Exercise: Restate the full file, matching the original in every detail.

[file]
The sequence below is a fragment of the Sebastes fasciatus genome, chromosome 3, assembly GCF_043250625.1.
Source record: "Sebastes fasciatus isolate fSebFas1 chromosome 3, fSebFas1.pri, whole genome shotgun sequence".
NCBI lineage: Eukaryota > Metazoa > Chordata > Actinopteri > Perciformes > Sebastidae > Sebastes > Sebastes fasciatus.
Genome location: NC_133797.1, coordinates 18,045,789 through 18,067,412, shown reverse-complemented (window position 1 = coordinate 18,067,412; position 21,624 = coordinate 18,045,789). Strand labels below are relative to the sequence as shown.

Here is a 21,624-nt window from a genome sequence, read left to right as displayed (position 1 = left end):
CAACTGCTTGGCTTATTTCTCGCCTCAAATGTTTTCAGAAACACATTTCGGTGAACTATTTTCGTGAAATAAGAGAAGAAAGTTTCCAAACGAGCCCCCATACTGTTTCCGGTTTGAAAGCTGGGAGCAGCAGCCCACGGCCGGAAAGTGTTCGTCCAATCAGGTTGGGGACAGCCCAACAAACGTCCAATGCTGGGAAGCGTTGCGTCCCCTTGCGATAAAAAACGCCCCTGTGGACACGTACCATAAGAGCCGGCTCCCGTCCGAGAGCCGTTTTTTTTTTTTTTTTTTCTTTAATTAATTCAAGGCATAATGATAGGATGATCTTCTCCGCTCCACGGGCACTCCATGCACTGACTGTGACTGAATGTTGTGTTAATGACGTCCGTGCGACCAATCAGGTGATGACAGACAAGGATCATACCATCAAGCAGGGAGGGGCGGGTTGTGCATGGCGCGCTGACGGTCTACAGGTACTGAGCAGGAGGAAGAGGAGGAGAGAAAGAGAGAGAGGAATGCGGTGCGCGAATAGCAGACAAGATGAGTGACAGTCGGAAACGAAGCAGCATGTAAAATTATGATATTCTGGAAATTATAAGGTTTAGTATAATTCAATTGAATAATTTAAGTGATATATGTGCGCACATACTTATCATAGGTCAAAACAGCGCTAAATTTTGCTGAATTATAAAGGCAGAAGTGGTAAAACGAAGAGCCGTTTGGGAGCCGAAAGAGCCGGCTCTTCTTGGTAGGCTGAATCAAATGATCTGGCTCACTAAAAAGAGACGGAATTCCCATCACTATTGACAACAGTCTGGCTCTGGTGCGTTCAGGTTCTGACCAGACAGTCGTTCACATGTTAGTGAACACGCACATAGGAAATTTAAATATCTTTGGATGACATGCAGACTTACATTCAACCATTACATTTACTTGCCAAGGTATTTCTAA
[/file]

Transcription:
The sequence below is a fragment of the Sebastes fasciatus genome, chromosome 3, assembly GCF_043250625.1.
Source record: "Sebastes fasciatus isolate fSebFas1 chromosome 3, fSebFas1.pri, whole genome shotgun sequence".
NCBI lineage: Eukaryota > Metazoa > Chordata > Actinopteri > Perciformes > Sebastidae > Sebastes > Sebastes fasciatus.
Genome location: NC_133797.1, coordinates 18,045,789 through 18,067,412, shown reverse-complemented (window position 1 = coordinate 18,067,412; position 21,624 = coordinate 18,045,789). Strand labels below are relative to the sequence as shown.

Here is a 21,624-nt window from a genome sequence, read left to right as displayed (position 1 = left end):
CAACTGCTTGGCTTATTTCTCGCCTCAAATGTTTTCAGAAACACATTTCGGTGAACTATTTTCGTGAAATAAGAGAAGAAAGTTTCCAAACGAGCCCCCATACTGTTTCCGGTTTGAAAGCTGGGAGCAGCAGCCCACGGCCGGAAAGTGTTCGTCCAATCAGGTTGGGGACAGCCCAACAAACGTCCAATGCTGGGAAGCGTTGCGTCCCCTTGCGATAAAAAACGCCCCTGTGGACACGTACCATAAGAGCCGGCTCCCGTCCGAGAGCCGTTTTTTTTTTTTTTTTTTCTTTAATTAATTCAAGGCATAATGATAGGATGATCTTCTCCGCTCCACGGGCACTCCATGCACTGACTGTGACTGAATGTTGTGTTAATGACGTCCGTGCGACCAATCAGGTGATGACAGACAAGGATCATACCATCAAGCAGGGAGGGGCGGGTTGTGCATGGCGCGCTGACGGTCTACAGGTACTGAGCAGGAGGAAGAGGAGGAGAGAAAGAGAGAGAGGAATGCGGTGCGCGAATAGCAGACAAGATGAGTGACAGTCGGAAACGAAGCAGCATGTAAAATTATGATATTCTGGAAATTATAAGGTTTAGTATAATTCAATTGAATAATTTAAGTGATATATGTGCGCACATACTTATCATAGGTCAAAACAGCGCTAAATTTTGCTGAATTATAAAGGCAGAAGTGGTAAAACGAAGAGCCGTTTGGGAGCCGAAAGAGCCGGCTCTTCTTGGTAGGCTGAATCAAATGATCTGGCTCACTAAAAAGAGACGGAATTCCCATCACTATTGACAACAGTCTGGCTCTGGTGCGTTCAGGTTCTGACCAGACAGTCGTTCACATGTTAGTGAACACGCACATAGGAAATTTAAATATCTTTGGATGACATGCAGACTTACATTCAACCATTACATTTACTTGCCAAGGTATTTCTAA